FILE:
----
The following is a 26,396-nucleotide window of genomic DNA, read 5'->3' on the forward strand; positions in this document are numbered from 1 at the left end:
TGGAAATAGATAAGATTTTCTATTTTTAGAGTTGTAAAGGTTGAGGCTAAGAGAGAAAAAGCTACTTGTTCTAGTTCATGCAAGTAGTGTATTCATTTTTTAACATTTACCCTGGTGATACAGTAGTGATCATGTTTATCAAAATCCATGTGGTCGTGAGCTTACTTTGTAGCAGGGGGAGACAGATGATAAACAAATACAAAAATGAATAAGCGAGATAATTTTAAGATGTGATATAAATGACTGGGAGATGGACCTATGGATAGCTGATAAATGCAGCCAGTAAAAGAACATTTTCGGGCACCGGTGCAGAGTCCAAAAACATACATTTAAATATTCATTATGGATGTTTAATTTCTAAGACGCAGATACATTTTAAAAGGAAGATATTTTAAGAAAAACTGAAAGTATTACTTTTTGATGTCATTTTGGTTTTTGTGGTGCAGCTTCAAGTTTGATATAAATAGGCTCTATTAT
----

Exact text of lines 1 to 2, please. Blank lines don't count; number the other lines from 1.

The following is a 26,396-nucleotide window of genomic DNA, read 5'->3' on the forward strand; positions in this document are numbered from 1 at the left end:
TGGAAATAGATAAGATTTTCTATTTTTAGAGTTGTAAAGGTTGAGGCTAAGAGAGAAAAAGCTACTTGTTCTAGTTCATGCAAGTAGTGTATTCATTTTTTAACATTTACCCTGGTGATACAGTAGTGATCATGTTTATCAAAATCCATGTGGTCGTGAGCTTACTTTGTAGCAGGGGGAGACAGATGATAAACAAATACAAAAATGAATAAGCGAGATAATTTTAAGATGTGATATAAATGACTGGGAGATGGACCTATGGATAGCTGATAAATGCAGCCAGTAAAAGAACATTTTCGGGCACCGGTGCAGAGTCCAAAAACATACATTTAAATATTCATTATGGATGTTTAATTTCTAAGACGCAGATACATTTTAAAAGGAAGATATTTTAAGAAAAACTGAAAGTATTACTTTTTGATGTCATTTTGGTTTTTGTGGTGCAGCTTCAAGTTTGATATAAATAGGCTCTATTAT